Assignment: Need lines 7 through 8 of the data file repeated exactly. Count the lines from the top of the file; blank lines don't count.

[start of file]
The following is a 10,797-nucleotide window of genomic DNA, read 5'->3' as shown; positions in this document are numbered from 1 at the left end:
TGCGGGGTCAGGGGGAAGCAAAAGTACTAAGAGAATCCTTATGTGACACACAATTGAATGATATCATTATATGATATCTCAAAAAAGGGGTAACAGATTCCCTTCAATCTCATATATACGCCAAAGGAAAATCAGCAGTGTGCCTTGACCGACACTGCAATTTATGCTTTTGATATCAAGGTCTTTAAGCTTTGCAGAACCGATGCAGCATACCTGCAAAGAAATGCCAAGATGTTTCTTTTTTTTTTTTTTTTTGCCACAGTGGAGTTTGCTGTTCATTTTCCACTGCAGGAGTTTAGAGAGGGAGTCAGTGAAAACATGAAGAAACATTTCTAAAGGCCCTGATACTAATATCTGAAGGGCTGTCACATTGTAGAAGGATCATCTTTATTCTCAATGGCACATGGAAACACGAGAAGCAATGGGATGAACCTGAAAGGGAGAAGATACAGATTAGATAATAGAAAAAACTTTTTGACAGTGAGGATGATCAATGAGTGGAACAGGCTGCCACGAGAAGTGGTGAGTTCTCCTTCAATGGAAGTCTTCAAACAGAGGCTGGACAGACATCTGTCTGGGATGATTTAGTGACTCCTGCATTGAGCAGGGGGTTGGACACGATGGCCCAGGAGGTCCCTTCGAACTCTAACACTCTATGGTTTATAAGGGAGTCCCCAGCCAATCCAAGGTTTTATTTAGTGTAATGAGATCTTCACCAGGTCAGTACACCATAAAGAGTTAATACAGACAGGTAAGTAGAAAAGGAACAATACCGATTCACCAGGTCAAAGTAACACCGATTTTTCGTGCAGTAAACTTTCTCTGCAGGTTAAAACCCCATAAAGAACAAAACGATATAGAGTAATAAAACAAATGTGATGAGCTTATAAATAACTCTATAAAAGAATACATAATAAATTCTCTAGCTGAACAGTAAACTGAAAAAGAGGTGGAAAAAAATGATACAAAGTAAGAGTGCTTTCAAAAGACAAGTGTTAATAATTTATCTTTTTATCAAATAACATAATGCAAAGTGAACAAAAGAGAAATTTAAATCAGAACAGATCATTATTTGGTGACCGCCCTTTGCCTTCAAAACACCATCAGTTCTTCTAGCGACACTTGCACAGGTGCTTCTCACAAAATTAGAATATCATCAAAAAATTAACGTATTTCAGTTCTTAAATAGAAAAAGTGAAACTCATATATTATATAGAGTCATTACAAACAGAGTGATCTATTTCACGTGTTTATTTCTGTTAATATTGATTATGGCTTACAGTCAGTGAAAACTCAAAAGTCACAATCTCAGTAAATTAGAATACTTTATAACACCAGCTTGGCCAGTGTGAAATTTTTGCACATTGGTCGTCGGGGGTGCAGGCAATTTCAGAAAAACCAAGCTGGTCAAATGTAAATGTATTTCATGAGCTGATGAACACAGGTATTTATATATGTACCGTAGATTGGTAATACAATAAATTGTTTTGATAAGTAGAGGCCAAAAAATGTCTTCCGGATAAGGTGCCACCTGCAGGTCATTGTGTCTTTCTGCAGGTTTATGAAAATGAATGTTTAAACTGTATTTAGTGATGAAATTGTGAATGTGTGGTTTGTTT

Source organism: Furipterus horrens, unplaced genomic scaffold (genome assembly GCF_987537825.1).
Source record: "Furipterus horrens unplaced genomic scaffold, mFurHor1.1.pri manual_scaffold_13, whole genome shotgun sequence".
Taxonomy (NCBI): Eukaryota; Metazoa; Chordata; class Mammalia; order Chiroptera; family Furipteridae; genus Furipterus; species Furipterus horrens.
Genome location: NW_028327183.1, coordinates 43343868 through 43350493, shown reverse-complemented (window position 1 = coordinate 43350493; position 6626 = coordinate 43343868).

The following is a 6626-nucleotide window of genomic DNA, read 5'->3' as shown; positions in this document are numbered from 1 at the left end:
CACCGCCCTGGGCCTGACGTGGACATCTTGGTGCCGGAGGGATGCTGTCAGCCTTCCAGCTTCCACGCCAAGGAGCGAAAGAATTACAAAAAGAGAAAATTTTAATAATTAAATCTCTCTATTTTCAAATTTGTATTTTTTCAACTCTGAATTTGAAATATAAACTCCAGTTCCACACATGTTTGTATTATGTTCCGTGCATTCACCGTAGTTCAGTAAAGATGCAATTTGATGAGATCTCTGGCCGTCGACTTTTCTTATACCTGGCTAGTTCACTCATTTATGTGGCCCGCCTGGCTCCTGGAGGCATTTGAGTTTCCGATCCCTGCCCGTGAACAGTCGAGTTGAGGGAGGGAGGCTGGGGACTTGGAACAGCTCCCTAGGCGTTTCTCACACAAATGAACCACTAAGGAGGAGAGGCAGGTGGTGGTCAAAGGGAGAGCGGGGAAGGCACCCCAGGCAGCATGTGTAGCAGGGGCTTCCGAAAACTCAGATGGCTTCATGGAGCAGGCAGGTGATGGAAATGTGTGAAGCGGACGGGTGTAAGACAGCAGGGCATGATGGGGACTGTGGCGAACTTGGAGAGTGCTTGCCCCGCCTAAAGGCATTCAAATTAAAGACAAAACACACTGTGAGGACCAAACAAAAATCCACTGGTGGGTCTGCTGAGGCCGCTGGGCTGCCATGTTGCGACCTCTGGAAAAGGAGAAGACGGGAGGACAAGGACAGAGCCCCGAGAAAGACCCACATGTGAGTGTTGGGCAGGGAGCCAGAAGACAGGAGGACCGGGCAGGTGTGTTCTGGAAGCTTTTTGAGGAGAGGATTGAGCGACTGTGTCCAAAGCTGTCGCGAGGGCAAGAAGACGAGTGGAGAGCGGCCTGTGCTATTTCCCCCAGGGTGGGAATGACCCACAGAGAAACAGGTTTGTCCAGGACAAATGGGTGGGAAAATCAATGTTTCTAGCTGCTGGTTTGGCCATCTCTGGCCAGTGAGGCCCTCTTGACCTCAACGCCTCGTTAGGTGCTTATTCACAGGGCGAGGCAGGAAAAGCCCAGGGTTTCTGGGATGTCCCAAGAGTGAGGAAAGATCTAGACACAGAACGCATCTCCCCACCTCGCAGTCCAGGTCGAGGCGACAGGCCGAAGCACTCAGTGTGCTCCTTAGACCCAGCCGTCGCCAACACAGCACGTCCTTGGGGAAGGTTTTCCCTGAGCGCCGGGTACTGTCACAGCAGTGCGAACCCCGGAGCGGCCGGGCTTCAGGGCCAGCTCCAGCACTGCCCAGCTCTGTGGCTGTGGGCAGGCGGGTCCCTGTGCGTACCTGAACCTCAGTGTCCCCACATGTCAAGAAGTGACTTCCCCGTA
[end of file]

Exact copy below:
The following is a 6626-nucleotide window of genomic DNA, read 5'->3' as shown; positions in this document are numbered from 1 at the left end:
CACCGCCCTGGGCCTGACGTGGACATCTTGGTGCCGGAGGGATGCTGTCAGCCTTCCAGCTTCCACGCCAAGGAGCGAAAGAATTACAAAAAGAGAAAATTTTAATAATTAAATCTCTCTATTTTCAAATTTGTATTTTTTCAACTCTGAATTTGAAATATAAACTCCAGTTCCACACATGTTTGTATTATGTTCCGTGCATTCACCGTAGTTCAGTAAAGATGCAATTTGATGAGATCTCTGGCCGTCGACTTTTCTTATACCTGGCTAGTTCACTCATTTATGTGGCCCGCCTGGCTCCTGGAGGCATTTGAGTTTCCGATCCCTGCCCGTGAACAGTCGAGTTGAGGGAGGGAGGCTGGGGACTTGGAACAGCTCCCTAGGCGTTTCTCACACAAATGAACCACTAAGGAGGAGAGGCAGGTGGTGGTCAAAGGGAGAGCGGGGAAGGCACCCCAGGCAGCATGTGTAGCAGGGGCTTCCGAAAACTCAGATGGCTTCATGGAGCAGGCAGGTGATGGAAATGTGTGAAGCGGACGGGTGTAAGACAGCAGGGCATGATGGGGACTGTGGCGAACTTGGAGAGTGCTTGCCCCGCCTAAAGGCATTCAAATTAAAGACAAAACACACTGTGAGGACCAAACAAAAATCCACTGGTGGGTCTGCTGAGGCCGCTGGGCTGCCATGTTGCGACCTCTGGAAAAGGAGAAGACGGGAGGACAAGGACAGAGCCCCGAGAAAGACCCACATGTGAGTGTTGGGCAGGGAGCCAGAAGACAGGAGGACCGGGCAGGTGTGTTCTGGAAGCTTTTTGAGGAGAGGATTGAGCGACTGTGTCCAAAGCTGTCGCGAGGGCAAGAAGACGAGTGGAGAGCGGCCTGTGCTATTTCCCCCAGGGTGGGAATGACCCACAGAGAAACAGGTTTGTCCAGGACAAATGGGTGGGAAAATCAATGTTTCTAGCTGCTGGTTTGGCCATCTCTGGCCAGTGAGGCCCTCTTGACCTCAACGCCTCGTTAGGTGCTTATTCACAGGGCGAGGCAGGAAAAGCCCAGGGTTTCTGGGATGTCCCAAGAGTGAGGAAAGATCTAGACACAGAACGCATCTCCCCACCTCGCAGTCCAGGTCGAGGCGACAGGCCGAAGCACTCAGTGTGCTCCTTAGACCCAGCCGTCGCCAACACAGCACGTCCTTGGGGAAGGTTTTCCCTGAGCGCCGGGTACTGTCACAGCAGTGCGAACCCCGGAGCGGCCGGGCTTCAGGGCCAGCTCCAGCACTGCCCAGCTCTGTGGCTGTGGGCAGGCGGGTCCCTGTGCGTACCTGAACCTCAGTGTCCCCACATGTCAAGAAGTGACTTCCCCGTA